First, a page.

Checking in: Little Free Pantry grows into an international phenomenon

Little Free Pantry founder Jessica McClard.

Photo: Dustin Bartholomew, Flyer Staff

Since we last checked in with Jessica McClard, creator of the first Little Free Pantry, her concept of creating small-scale, take-what-you-need food pantries for folks battling food insecurity has gone global.

She built the prototype at her church at Good Shepherd Lutheran Church in east Fayetteville in May 016, and in just over a year, Little Free Pantries have popped up all over the world.

McClard says that she is aware of Little Free Pantries in the U.S. from coast to coast. They’re in the United Kingdom, Denmark, and the Netherlands. There are pockets of them in Australia and New Zealand.

So many exist, in fact, that McClard has lost count.

“It is hard to say,” she said. “There are at least 500 of them. I think there could be closer to 1,000.”

One of the reasons McClard isn’t sure how many of them there are is that, all along, her vision for the concept was for it to be an open-source, free-to-anyone who wants to help kind of initiative.

Her website includes free plans and instructions for building your own structure, and strategies for how to keep it stocked.

“For me, I’d just like to see more people do it,” she told us last year. “The last thing I want to do is stand in the way of anyone who wants to get involved.”

Little Free Pantry founder Jessica McClard stands next to her first pantry outside Good Shepherd Lutheran Church in east Fayetteville.

Photo: Dustin Bartholomew, Flyer Staff

The “stewards” of the pantries, as McClard calls them, have also taken the concepts and made them their own as well. She’s seen them called by new names, like Blessing Boxes, Free Little Pantries, and others.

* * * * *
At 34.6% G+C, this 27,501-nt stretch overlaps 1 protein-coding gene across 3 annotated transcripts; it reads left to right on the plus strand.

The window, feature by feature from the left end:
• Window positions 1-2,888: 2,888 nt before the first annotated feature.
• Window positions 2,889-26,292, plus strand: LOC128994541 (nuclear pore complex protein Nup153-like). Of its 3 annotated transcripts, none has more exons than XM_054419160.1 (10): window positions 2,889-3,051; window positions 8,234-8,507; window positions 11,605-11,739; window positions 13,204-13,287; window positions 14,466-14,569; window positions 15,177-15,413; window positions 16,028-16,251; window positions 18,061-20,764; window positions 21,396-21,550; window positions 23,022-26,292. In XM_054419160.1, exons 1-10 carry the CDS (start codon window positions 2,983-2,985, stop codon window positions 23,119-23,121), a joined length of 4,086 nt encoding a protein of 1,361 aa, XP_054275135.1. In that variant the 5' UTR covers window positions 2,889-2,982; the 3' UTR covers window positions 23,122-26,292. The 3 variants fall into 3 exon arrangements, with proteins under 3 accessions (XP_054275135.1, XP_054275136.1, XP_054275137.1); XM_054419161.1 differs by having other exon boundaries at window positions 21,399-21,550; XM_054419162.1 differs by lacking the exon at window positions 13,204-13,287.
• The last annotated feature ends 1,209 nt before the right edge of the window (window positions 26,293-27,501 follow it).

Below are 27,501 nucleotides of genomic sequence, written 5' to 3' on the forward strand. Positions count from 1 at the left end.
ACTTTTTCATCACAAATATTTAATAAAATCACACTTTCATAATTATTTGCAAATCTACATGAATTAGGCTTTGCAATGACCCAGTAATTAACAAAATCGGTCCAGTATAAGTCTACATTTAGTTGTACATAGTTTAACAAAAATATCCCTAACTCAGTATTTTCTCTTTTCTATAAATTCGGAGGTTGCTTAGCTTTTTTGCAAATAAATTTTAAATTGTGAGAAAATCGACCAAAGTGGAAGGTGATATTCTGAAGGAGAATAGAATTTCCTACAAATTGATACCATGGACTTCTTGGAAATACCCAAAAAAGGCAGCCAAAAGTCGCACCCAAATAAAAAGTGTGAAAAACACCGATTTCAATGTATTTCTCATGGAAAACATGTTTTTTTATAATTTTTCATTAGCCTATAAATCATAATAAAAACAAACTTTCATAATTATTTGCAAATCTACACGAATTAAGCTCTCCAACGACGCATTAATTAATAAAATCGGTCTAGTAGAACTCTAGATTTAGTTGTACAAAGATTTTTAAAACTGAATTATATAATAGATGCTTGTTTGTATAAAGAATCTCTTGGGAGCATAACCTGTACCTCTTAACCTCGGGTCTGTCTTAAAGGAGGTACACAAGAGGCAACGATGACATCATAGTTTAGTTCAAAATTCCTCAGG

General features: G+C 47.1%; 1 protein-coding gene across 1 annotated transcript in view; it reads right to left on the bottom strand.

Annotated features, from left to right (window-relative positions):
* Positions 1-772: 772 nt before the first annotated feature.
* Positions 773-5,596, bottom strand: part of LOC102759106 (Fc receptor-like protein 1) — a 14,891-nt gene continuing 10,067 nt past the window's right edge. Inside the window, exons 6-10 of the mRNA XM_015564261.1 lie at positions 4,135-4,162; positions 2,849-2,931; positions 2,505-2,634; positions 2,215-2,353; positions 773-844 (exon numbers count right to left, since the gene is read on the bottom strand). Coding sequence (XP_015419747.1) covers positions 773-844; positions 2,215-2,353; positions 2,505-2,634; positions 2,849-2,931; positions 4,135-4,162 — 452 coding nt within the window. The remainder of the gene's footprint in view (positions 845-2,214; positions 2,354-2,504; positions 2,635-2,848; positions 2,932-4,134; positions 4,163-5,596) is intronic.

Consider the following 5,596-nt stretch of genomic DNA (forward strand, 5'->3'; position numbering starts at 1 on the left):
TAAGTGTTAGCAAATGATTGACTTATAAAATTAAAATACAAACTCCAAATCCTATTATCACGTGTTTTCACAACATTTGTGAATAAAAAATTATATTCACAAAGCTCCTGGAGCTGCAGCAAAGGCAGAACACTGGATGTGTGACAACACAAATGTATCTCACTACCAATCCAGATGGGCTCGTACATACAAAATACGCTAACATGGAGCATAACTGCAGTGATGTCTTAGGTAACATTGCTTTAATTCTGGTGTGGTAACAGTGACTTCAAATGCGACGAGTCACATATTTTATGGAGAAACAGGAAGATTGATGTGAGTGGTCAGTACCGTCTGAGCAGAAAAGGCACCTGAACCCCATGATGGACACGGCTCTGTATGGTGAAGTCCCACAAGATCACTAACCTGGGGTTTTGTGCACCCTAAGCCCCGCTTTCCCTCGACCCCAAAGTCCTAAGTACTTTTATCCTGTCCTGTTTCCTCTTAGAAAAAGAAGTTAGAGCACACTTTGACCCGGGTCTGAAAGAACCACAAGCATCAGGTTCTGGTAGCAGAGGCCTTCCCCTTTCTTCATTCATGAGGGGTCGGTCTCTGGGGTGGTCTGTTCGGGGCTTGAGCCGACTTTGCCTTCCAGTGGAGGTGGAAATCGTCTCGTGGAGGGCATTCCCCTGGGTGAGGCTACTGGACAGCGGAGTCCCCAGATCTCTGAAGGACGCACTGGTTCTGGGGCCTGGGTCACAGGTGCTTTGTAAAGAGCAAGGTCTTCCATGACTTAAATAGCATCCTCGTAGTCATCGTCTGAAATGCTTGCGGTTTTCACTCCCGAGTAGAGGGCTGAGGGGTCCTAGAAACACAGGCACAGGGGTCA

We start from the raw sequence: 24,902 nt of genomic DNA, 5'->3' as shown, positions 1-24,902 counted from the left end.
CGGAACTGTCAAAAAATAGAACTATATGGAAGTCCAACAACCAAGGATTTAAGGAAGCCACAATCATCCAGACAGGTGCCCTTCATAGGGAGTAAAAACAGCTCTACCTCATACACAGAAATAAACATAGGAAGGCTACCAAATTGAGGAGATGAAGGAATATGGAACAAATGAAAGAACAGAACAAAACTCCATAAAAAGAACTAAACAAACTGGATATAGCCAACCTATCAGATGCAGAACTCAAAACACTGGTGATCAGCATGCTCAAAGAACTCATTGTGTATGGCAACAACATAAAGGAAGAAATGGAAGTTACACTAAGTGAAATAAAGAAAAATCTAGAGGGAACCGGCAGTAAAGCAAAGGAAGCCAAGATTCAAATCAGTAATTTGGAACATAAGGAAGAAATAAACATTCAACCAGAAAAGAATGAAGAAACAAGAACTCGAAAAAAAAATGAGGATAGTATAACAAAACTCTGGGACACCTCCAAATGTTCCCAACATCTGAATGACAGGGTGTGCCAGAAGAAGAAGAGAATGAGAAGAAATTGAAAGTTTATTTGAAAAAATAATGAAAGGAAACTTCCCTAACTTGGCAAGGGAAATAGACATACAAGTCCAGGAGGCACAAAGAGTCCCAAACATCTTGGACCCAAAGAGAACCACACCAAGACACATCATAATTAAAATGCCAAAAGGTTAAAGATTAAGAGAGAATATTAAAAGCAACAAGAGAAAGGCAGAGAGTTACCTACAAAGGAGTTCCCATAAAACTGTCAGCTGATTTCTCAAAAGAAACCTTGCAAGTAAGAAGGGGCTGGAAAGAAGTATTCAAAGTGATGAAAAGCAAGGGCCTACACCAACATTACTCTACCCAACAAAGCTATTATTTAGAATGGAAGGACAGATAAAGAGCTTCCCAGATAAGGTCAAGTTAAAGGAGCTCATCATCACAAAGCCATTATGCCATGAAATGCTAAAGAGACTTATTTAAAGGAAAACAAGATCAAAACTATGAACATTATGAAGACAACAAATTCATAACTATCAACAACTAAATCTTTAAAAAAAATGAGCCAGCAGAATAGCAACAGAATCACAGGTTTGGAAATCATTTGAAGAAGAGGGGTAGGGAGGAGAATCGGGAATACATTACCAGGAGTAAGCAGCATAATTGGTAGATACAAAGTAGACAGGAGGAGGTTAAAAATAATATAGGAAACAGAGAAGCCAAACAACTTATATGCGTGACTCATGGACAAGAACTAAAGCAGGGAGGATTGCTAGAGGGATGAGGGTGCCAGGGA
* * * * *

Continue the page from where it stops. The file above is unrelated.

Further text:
This summer, McClard was honored by Tyson Foods as a “Meals that Matter Hero” for her efforts to fight hunger. The award came with a $50,000 donation, one that McClard will use to reinvest into her pantry project. Her hope, she said, was for that $50,000 to feed a whole lot more people than you can buy with the cash.

McClard said she plans to use about $10,000 of the money to purchase shef-stable products to help stock the pantries in Northwest Arkansas. The other $40,000 will go toward a web-based map to help identify the locations of existing pantries in order to make them easier to find for those who need them.

The map will have other functionality as well, including a way for stewards to create a profile and receive useful feedback from the folks who use the pantries.

“People will be able to be notified when the pantry is empty, or when the latch is broken,” McClard said.

Stewards will also be able to register a shipping address for folks who want to send supplies to the little free pantries.

McClard is also working on an online giving marketplace that will allow those who want to support the project financially to be able to give donations to the cause.

She is also continuing to take steps toward becoming a 501(c)3 non-profit organization with the hopes of one day hiring an employee or two to help facilitate even more pantries around the world.

For now, McClard is still a one-woman show, and the movement has continued to grow at a break-neck pace on its own. Over the last year, the project has received attention from a host of national media outlets. Just this week, McClard interviewed with The Today Show for a piece that will air soon.

“It’s what I do all day long into the evening,” she said. “It would probably be a lot more exhausting if I didn’t love doing it so much.”

McClard said she isn’t sure what the future holds for her vision, though she feels like the need for things like Little Free Pantry are increasing as proposed budget cuts on the federal level threaten programs that combat food insecurity.

“I’m afraid we are going to continue to see massive cuts to social safety net programs like SNAP,” McClard said. “I think people are asking, ‘Whose responsibility is it to take care of people?

“Part of the reason these little free spaces speak to people is that we want to take care of one another,” she said. “I’m a believe in these little free spaces, and I’ll continue to do the work of the pantry as long as there’s work to do.”

This article is sponsored by First Security Bank. For more great stories of Arkansas food, travel, sports, music and more, visit